FERC Chairman’s Resignation Leaves Big Clean Energy Shoes to Fill

Posted May 29, 2013

Late yesterday the chairman of the Federal Energy Regulatory Commission (FERC), Jon Wellinghoff, announced his resignation after a 7-year tenure (4 years as chairman) that saw the agency make unprecedented advances in supporting clean energy.

Although what FERC is and what exactly it does sometimes flies under the radar in Washington’s sound-bite frenzied environment, and outside of it, anyone and everyone who cares about curbing global warming and supports the transformation toward a clean energy economy owes Chairman Wellinghoff a profound thank you.

We had heard of his intent to depart at the end of President Obama’s first term, and while he certainly deserves the break we are sorry to see him go.  It is not exaggeration to say that Chairman Wellinghoff is responsible for a FERC that has done more to integrate renewable energy resources like wind and solar power, and also harness the potential of energy efficiency and demand response, than any of its predecessors in fulfilling the agency’s duty to regulate the interstate transmission of electricity.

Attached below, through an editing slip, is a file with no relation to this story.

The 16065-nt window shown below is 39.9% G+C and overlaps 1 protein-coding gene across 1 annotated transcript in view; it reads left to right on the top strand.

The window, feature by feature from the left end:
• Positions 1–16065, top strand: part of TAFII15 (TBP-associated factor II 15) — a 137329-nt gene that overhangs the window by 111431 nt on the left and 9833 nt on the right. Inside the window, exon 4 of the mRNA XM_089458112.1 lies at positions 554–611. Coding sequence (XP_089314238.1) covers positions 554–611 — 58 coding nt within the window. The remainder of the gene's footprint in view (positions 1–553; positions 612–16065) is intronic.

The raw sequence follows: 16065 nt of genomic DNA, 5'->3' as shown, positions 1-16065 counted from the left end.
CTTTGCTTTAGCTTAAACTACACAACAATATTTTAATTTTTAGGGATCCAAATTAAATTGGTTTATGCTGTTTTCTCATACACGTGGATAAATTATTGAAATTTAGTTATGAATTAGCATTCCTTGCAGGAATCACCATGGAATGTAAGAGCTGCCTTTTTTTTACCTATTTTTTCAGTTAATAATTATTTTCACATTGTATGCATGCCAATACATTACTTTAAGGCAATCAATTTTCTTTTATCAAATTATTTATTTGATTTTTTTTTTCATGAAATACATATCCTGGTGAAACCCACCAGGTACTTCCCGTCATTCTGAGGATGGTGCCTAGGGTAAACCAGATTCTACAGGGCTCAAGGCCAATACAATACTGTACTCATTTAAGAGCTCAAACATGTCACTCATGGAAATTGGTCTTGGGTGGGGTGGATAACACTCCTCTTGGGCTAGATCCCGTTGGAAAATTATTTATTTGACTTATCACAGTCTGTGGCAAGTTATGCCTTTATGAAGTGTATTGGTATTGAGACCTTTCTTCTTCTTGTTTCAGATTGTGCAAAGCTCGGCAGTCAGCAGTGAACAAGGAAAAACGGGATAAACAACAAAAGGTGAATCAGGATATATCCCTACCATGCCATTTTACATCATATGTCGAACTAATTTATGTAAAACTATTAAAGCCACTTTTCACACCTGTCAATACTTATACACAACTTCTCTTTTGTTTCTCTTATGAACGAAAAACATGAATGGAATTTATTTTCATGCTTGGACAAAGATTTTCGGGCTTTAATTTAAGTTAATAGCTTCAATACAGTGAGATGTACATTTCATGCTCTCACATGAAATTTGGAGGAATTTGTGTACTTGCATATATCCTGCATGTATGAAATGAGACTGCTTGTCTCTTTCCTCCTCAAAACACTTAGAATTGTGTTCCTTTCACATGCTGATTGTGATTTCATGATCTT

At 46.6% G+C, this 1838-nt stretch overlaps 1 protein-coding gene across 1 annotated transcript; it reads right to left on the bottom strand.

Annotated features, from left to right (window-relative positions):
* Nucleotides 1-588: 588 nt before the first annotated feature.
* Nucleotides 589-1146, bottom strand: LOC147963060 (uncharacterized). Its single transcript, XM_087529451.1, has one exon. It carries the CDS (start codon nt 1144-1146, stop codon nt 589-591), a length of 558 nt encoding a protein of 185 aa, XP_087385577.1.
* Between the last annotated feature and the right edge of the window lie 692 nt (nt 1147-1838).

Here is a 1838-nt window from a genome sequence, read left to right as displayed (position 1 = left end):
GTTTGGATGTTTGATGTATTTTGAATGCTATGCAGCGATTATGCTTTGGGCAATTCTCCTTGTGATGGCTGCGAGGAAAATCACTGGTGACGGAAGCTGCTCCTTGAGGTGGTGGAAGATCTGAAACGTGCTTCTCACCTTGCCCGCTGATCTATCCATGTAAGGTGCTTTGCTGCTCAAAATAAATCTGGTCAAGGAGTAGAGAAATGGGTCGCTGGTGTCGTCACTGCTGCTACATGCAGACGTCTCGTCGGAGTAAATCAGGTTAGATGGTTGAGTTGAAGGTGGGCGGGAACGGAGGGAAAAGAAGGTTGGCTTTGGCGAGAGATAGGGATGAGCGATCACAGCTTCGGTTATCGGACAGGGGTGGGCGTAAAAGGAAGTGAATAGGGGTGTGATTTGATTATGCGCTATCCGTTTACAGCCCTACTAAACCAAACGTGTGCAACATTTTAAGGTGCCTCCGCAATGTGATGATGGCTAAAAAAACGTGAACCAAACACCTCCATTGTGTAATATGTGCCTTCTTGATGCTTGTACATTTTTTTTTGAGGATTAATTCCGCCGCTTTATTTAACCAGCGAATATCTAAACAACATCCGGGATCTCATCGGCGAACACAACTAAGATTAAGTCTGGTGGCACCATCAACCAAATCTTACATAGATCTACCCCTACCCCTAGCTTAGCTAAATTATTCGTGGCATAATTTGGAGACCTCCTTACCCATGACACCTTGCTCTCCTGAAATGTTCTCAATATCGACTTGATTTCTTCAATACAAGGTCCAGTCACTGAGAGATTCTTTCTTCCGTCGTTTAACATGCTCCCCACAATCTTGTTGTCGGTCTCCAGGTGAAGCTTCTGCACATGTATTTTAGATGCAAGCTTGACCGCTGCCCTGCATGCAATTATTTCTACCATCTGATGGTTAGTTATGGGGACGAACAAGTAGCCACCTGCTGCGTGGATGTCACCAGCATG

Resources like energy efficiency (permanent reductions in electricity demand through more efficient appliances, windows, insulation, etc.) and demand response (voluntary customer reductions in electricity use during peak, or other, periods) can support the integration of wind and solar energy onto the high power transmission grid while maintaining reliability and, in many cases, lowering customer costs. 

But the rules that regulate the transmission grid were designed around historic, central-station fossil fuel generators, and have been a barrier to the accelerated deployment of both renewable power and demand-side resources.  Chairman Wellinghoff’s FERC has taken up the case and has made improvements in both transmission planning and market rules to remove these barriers.